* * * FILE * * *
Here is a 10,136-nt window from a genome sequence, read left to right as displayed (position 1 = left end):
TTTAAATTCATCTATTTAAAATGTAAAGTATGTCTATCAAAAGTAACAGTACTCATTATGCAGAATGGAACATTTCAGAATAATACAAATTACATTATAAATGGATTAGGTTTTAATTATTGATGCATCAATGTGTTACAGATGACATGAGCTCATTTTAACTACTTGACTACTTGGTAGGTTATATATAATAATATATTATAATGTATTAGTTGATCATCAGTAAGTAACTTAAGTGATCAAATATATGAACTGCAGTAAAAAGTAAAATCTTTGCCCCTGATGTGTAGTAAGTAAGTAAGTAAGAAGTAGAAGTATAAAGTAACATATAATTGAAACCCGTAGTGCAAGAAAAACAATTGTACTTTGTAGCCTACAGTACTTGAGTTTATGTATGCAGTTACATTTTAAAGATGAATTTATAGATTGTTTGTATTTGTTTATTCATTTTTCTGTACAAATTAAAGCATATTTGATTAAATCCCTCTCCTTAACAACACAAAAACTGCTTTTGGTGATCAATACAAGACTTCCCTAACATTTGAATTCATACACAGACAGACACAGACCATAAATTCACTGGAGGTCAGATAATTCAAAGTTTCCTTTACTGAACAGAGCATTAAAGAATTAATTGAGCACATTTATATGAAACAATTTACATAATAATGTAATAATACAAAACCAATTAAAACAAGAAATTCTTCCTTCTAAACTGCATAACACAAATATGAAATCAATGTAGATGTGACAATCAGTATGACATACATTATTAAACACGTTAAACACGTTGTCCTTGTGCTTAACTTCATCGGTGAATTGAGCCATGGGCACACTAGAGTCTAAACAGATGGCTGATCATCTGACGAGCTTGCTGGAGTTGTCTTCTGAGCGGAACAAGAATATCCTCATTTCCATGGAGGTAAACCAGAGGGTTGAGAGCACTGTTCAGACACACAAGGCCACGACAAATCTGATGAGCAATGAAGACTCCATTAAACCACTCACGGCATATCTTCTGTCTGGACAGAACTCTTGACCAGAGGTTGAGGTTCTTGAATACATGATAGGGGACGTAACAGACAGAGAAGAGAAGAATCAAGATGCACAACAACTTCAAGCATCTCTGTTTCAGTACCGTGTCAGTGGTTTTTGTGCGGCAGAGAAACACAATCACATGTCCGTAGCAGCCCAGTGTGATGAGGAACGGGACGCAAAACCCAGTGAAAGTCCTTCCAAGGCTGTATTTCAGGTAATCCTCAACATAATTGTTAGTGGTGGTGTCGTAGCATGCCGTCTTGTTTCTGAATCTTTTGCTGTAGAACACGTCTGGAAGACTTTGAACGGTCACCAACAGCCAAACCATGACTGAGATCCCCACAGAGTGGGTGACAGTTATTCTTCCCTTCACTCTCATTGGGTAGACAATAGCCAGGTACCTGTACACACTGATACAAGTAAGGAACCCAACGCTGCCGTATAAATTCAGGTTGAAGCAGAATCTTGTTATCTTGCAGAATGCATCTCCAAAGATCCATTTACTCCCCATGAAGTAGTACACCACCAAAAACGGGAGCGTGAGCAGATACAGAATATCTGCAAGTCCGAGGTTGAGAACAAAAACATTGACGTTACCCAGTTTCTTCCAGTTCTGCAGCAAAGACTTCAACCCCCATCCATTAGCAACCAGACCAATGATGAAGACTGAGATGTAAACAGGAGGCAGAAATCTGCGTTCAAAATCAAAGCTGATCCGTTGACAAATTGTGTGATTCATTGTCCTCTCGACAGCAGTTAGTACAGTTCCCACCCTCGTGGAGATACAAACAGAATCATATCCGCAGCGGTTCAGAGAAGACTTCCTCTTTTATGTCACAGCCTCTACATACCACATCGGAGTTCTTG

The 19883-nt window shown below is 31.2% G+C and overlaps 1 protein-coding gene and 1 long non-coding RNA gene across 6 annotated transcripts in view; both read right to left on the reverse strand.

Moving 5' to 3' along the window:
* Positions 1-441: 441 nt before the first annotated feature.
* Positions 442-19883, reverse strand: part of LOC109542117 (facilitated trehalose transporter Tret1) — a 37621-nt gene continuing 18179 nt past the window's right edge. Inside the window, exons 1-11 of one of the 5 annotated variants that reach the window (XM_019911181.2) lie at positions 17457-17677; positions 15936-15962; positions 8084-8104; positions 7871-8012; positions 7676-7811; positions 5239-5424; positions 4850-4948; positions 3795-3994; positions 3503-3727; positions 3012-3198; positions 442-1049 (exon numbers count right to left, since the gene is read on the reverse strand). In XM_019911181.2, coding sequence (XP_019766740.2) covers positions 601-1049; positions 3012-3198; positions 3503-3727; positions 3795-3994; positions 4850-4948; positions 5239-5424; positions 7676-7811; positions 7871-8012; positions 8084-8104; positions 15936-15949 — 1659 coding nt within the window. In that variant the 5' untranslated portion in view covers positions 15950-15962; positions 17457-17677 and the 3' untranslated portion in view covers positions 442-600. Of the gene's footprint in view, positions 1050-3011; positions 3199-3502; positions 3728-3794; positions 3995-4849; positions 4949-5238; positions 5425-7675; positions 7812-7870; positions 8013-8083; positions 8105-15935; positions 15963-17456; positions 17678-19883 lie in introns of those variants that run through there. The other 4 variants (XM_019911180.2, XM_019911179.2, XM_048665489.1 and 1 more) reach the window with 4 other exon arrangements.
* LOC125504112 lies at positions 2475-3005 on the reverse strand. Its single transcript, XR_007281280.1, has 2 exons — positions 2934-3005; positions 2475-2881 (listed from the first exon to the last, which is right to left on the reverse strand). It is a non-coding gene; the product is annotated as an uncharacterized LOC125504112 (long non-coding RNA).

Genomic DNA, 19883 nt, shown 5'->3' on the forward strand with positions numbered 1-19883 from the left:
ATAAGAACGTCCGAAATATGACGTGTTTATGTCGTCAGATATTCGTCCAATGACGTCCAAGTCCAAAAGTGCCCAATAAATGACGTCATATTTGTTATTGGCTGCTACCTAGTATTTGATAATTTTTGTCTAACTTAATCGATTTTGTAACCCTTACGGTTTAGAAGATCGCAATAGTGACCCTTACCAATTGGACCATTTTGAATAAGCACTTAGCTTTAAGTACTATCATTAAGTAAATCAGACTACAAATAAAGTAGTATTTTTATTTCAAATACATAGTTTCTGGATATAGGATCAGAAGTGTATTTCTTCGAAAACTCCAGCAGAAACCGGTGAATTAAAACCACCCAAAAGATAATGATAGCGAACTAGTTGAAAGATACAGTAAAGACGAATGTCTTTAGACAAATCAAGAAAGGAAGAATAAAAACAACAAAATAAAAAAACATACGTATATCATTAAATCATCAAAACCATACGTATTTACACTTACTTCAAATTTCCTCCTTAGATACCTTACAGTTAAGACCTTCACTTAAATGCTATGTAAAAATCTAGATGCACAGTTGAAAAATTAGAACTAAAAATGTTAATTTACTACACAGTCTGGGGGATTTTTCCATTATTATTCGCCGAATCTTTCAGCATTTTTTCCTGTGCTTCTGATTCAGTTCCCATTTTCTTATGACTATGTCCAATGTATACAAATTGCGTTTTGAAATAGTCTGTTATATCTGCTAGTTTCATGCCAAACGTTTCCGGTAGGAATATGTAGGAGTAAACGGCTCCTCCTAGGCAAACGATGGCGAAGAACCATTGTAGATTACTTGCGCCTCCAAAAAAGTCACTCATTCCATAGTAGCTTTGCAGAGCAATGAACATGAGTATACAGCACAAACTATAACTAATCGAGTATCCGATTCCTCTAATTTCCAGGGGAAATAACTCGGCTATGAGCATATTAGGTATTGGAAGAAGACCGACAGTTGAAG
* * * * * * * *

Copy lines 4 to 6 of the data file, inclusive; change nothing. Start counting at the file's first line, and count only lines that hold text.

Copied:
Moving 5' to 3' along the window:
* Positions 1-441: 441 nt before the first annotated feature.
* Positions 442-19883, reverse strand: part of LOC109542117 (facilitated trehalose transporter Tret1) — a 37621-nt gene continuing 18179 nt past the window's right edge. Inside the window, exons 1-11 of one of the 5 annotated variants that reach the window (XM_019911181.2) lie at positions 17457-17677; positions 15936-15962; positions 8084-8104; positions 7871-8012; positions 7676-7811; positions 5239-5424; positions 4850-4948; positions 3795-3994; positions 3503-3727; positions 3012-3198; positions 442-1049 (exon numbers count right to left, since the gene is read on the reverse strand). In XM_019911181.2, coding sequence (XP_019766740.2) covers positions 601-1049; positions 3012-3198; positions 3503-3727; positions 3795-3994; positions 4850-4948; positions 5239-5424; positions 7676-7811; positions 7871-8012; positions 8084-8104; positions 15936-15949 — 1659 coding nt within the window. In that variant the 5' untranslated portion in view covers positions 15950-15962; positions 17457-17677 and the 3' untranslated portion in view covers positions 442-600. Of the gene's footprint in view, positions 1050-3011; positions 3199-3502; positions 3728-3794; positions 3995-4849; positions 4949-5238; positions 5425-7675; positions 7812-7870; positions 8013-8083; positions 8105-15935; positions 15963-17456; positions 17678-19883 lie in introns of those variants that run through there. The other 4 variants (XM_019911180.2, XM_019911179.2, XM_048665489.1 and 1 more) reach the window with 4 other exon arrangements.